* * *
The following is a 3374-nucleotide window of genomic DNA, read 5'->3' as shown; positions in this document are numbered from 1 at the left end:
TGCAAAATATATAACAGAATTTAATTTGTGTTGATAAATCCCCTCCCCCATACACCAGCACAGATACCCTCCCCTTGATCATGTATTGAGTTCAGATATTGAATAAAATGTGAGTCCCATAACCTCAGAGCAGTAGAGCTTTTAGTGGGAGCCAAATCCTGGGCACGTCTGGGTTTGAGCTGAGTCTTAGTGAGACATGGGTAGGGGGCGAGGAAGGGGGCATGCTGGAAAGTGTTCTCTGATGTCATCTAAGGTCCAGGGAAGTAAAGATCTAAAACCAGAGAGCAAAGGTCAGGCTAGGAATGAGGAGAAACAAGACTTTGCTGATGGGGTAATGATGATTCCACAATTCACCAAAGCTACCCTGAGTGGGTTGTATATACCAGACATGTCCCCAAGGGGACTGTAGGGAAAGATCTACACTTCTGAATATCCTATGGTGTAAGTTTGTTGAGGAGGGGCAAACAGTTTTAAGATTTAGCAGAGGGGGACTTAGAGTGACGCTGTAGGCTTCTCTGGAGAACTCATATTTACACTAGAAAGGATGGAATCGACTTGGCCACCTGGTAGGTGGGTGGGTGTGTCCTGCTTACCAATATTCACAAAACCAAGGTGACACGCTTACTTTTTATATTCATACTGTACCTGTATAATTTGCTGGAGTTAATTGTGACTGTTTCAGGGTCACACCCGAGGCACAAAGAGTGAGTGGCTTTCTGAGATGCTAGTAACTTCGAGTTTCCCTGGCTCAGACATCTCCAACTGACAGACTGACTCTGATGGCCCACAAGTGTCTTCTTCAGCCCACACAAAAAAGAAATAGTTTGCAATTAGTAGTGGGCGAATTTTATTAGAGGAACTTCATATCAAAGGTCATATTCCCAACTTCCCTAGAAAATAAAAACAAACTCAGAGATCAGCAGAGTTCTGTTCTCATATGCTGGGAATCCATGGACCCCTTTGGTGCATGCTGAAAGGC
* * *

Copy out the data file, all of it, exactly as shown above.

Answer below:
The following is a 3374-nucleotide window of genomic DNA, read 5'->3' as shown; positions in this document are numbered from 1 at the left end:
TGCAAAATATATAACAGAATTTAATTTGTGTTGATAAATCCCCTCCCCCATACACCAGCACAGATACCCTCCCCTTGATCATGTATTGAGTTCAGATATTGAATAAAATGTGAGTCCCATAACCTCAGAGCAGTAGAGCTTTTAGTGGGAGCCAAATCCTGGGCACGTCTGGGTTTGAGCTGAGTCTTAGTGAGACATGGGTAGGGGGCGAGGAAGGGGGCATGCTGGAAAGTGTTCTCTGATGTCATCTAAGGTCCAGGGAAGTAAAGATCTAAAACCAGAGAGCAAAGGTCAGGCTAGGAATGAGGAGAAACAAGACTTTGCTGATGGGGTAATGATGATTCCACAATTCACCAAAGCTACCCTGAGTGGGTTGTATATACCAGACATGTCCCCAAGGGGACTGTAGGGAAAGATCTACACTTCTGAATATCCTATGGTGTAAGTTTGTTGAGGAGGGGCAAACAGTTTTAAGATTTAGCAGAGGGGGACTTAGAGTGACGCTGTAGGCTTCTCTGGAGAACTCATATTTACACTAGAAAGGATGGAATCGACTTGGCCACCTGGTAGGTGGGTGGGTGTGTCCTGCTTACCAATATTCACAAAACCAAGGTGACACGCTTACTTTTTATATTCATACTGTACCTGTATAATTTGCTGGAGTTAATTGTGACTGTTTCAGGGTCACACCCGAGGCACAAAGAGTGAGTGGCTTTCTGAGATGCTAGTAACTTCGAGTTTCCCTGGCTCAGACATCTCCAACTGACAGACTGACTCTGATGGCCCACAAGTGTCTTCTTCAGCCCACACAAAAAAGAAATAGTTTGCAATTAGTAGTGGGCGAATTTTATTAGAGGAACTTCATATCAAAGGTCATATTCCCAACTTCCCTAGAAAATAAAAACAAACTCAGAGATCAGCAGAGTTCTGTTCTCATATGCTGGGAATCCATGGACCCCTTTGGTGCATGCTGAAAGGC